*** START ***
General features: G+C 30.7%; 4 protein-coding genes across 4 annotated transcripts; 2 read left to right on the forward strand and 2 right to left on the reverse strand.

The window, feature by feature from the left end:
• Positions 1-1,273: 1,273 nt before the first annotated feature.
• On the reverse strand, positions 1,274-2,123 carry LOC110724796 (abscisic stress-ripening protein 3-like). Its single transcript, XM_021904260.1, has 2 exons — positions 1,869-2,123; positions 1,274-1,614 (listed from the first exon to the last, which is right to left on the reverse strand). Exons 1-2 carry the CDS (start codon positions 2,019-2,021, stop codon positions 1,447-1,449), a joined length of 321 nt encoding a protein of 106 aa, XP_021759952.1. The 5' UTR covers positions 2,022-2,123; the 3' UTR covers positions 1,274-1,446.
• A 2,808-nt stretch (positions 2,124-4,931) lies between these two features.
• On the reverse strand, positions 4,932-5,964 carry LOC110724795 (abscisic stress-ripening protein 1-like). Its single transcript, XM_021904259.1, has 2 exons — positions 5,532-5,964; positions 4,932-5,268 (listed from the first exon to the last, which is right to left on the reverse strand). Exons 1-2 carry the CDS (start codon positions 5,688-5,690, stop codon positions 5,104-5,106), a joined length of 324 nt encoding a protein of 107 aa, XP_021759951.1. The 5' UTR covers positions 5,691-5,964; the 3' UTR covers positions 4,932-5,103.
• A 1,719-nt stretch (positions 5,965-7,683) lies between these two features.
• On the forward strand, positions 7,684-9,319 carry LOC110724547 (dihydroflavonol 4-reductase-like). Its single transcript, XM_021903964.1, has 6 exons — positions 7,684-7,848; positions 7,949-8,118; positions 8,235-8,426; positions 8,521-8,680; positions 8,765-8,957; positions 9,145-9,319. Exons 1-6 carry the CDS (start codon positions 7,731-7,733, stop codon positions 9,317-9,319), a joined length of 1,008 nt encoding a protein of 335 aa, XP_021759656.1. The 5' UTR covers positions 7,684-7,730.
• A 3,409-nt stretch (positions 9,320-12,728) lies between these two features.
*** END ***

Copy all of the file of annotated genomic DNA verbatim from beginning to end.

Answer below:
General features: G+C 30.7%; 4 protein-coding genes across 4 annotated transcripts; 2 read left to right on the forward strand and 2 right to left on the reverse strand.

The window, feature by feature from the left end:
• Positions 1-1,273: 1,273 nt before the first annotated feature.
• On the reverse strand, positions 1,274-2,123 carry LOC110724796 (abscisic stress-ripening protein 3-like). Its single transcript, XM_021904260.1, has 2 exons — positions 1,869-2,123; positions 1,274-1,614 (listed from the first exon to the last, which is right to left on the reverse strand). Exons 1-2 carry the CDS (start codon positions 2,019-2,021, stop codon positions 1,447-1,449), a joined length of 321 nt encoding a protein of 106 aa, XP_021759952.1. The 5' UTR covers positions 2,022-2,123; the 3' UTR covers positions 1,274-1,446.
• A 2,808-nt stretch (positions 2,124-4,931) lies between these two features.
• On the reverse strand, positions 4,932-5,964 carry LOC110724795 (abscisic stress-ripening protein 1-like). Its single transcript, XM_021904259.1, has 2 exons — positions 5,532-5,964; positions 4,932-5,268 (listed from the first exon to the last, which is right to left on the reverse strand). Exons 1-2 carry the CDS (start codon positions 5,688-5,690, stop codon positions 5,104-5,106), a joined length of 324 nt encoding a protein of 107 aa, XP_021759951.1. The 5' UTR covers positions 5,691-5,964; the 3' UTR covers positions 4,932-5,103.
• A 1,719-nt stretch (positions 5,965-7,683) lies between these two features.
• On the forward strand, positions 7,684-9,319 carry LOC110724547 (dihydroflavonol 4-reductase-like). Its single transcript, XM_021903964.1, has 6 exons — positions 7,684-7,848; positions 7,949-8,118; positions 8,235-8,426; positions 8,521-8,680; positions 8,765-8,957; positions 9,145-9,319. Exons 1-6 carry the CDS (start codon positions 7,731-7,733, stop codon positions 9,317-9,319), a joined length of 1,008 nt encoding a protein of 335 aa, XP_021759656.1. The 5' UTR covers positions 7,684-7,730.
• A 3,409-nt stretch (positions 9,320-12,728) lies between these two features.